After a resurgent year last season, becoming the driving force behind an 11-5 record and the team’s first playoff berth since 2012, the Giants’ defense has been a huge part of the brutality that has been the 2017 season. They have allowed just over 391 yards per game, currently 30th in the NFL, and just under 26 points per contest, 29th in the league. They have also forced only seven turnovers this season, whereas last year they picked up 17 interceptions alone (they only have three this year). The defensive struggles were at a peak last Sunday afternoon, when they suffered a 51-17 defeat at the hands of the Los Angeles Rams, the worst loss at MetLife Stadium since it opened in 2010.

The brutal 1-7 start has begun major speculation that McAdoo, as well as his coaching staff and General Manager Jerry Reese, may be on borrowed time in New York, with many fans already floating replacements. However, the defenders remained loyal to their coach, and rebuked those who would think otherwise, namely the secret detractors.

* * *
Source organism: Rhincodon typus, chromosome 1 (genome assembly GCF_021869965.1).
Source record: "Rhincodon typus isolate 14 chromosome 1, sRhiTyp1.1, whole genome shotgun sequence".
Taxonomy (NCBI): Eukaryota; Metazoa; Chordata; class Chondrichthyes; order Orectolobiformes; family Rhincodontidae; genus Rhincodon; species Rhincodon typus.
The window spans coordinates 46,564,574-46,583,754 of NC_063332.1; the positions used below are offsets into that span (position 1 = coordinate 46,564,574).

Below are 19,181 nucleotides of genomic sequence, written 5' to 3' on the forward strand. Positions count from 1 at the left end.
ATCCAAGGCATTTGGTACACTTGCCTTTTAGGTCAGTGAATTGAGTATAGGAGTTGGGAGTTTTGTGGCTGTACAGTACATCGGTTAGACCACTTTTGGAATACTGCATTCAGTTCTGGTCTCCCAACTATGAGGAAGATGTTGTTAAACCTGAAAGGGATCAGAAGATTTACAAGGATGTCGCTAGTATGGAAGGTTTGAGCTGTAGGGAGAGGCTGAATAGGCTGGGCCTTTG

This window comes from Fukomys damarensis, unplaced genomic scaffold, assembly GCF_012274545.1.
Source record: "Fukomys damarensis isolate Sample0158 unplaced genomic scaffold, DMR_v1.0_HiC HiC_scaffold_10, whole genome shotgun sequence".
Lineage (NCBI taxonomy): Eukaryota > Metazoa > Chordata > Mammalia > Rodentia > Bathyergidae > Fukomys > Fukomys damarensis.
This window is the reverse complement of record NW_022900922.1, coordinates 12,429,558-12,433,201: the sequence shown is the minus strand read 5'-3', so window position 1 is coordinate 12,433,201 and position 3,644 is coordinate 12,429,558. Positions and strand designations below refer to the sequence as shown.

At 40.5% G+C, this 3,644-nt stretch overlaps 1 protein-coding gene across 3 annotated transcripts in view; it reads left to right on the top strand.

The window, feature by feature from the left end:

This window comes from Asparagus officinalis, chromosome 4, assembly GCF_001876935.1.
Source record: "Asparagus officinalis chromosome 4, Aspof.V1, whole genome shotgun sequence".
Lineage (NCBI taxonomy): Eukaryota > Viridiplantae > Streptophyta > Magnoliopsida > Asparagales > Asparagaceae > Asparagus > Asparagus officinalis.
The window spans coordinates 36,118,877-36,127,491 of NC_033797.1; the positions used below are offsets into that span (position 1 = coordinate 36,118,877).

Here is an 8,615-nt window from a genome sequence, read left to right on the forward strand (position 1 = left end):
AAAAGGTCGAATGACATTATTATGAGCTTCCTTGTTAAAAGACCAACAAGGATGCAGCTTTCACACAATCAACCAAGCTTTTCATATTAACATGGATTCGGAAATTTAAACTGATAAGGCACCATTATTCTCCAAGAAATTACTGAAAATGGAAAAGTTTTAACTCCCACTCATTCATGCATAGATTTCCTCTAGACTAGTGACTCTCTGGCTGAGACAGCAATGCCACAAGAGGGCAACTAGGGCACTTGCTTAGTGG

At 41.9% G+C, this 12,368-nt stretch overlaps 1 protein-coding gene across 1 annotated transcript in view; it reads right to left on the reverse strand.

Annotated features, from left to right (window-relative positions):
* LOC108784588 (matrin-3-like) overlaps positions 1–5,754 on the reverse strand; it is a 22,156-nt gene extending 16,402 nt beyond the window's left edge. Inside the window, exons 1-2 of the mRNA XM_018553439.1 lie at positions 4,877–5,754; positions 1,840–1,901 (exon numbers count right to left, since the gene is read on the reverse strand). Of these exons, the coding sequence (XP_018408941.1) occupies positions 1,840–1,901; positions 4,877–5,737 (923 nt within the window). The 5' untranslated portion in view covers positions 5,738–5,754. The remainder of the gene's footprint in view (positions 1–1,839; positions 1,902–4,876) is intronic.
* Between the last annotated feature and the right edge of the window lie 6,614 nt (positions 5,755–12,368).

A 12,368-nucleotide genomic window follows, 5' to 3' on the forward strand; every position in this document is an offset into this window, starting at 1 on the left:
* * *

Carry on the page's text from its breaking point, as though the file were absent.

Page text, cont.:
“I don’t understand why anybody would think that. To address (the) point (that) Coach McAdoo has lost the locker room, that’s false,” Harrison said. “If you got a problem, go talk to Coach McAdoo. It’s cowardly for you to go sit there and tell a reporter who’s only doing her job something that has to deal with the guys in this locker room.

“Being around a long time, I feel like if you lost the locker room, there’d be a lot more being done around here,” added cornerback Dominique Rodgers-Cromartie, who has been a public McAdoo supporter since rumors of a feud emerged after his one week suspension several weeks ago. “I still see guys going out, practicing hard, paying attnention, taking notes in meetings. So if you lose the locker room, you’re not going to be doing that.” Rodgers-Cromartie added he played what was close to lost locker room during the 2011-12 seasons, when he played for the infamous “Dream Team” Philadelphia Eagles.